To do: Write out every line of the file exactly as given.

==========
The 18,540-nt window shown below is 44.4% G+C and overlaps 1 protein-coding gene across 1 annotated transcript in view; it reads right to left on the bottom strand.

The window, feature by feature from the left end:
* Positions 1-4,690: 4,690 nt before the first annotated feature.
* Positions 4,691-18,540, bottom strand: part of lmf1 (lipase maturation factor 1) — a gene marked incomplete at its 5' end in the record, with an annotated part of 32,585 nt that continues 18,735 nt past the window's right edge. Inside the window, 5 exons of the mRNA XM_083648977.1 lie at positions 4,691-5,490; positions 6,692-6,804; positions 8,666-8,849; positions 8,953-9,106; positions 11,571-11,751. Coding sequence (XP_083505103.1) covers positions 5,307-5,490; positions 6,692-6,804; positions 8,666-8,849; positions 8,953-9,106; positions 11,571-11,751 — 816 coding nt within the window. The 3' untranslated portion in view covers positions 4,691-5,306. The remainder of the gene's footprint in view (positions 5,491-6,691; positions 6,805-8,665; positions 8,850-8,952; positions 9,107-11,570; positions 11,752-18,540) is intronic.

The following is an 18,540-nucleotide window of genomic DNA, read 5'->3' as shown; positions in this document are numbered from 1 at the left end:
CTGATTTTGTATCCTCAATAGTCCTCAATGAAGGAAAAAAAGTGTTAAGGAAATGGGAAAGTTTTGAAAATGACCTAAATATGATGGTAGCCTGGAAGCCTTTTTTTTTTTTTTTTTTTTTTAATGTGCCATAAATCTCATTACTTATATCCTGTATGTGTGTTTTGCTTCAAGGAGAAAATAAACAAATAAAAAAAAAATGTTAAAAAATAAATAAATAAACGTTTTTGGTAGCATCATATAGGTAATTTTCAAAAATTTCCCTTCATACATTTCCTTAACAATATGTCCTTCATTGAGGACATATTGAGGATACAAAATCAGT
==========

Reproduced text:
The 18,540-nt window shown below is 44.4% G+C and overlaps 1 protein-coding gene across 1 annotated transcript in view; it reads right to left on the bottom strand.

The window, feature by feature from the left end:
* Positions 1-4,690: 4,690 nt before the first annotated feature.
* Positions 4,691-18,540, bottom strand: part of lmf1 (lipase maturation factor 1) — a gene marked incomplete at its 5' end in the record, with an annotated part of 32,585 nt that continues 18,735 nt past the window's right edge. Inside the window, 5 exons of the mRNA XM_083648977.1 lie at positions 4,691-5,490; positions 6,692-6,804; positions 8,666-8,849; positions 8,953-9,106; positions 11,571-11,751. Coding sequence (XP_083505103.1) covers positions 5,307-5,490; positions 6,692-6,804; positions 8,666-8,849; positions 8,953-9,106; positions 11,571-11,751 — 816 coding nt within the window. The 3' untranslated portion in view covers positions 4,691-5,306. The remainder of the gene's footprint in view (positions 5,491-6,691; positions 6,805-8,665; positions 8,850-8,952; positions 9,107-11,570; positions 11,752-18,540) is intronic.

The following is an 18,540-nucleotide window of genomic DNA, read 5'->3' as shown; positions in this document are numbered from 1 at the left end:
CTGATTTTGTATCCTCAATAGTCCTCAATGAAGGAAAAAAAGTGTTAAGGAAATGGGAAAGTTTTGAAAATGACCTAAATATGATGGTAGCCTGGAAGCCTTTTTTTTTTTTTTTTTTTTTTAATGTGCCATAAATCTCATTACTTATATCCTGTATGTGTGTTTTGCTTCAAGGAGAAAATAAACAAATAAAAAAAAAATGTTAAAAAATAAATAAATAAACGTTTTTGGTAGCATCATATAGGTAATTTTCAAAAATTTCCCTTCATACATTTCCTTAACAATATGTCCTTCATTGAGGACATATTGAGGATACAAAATCAGT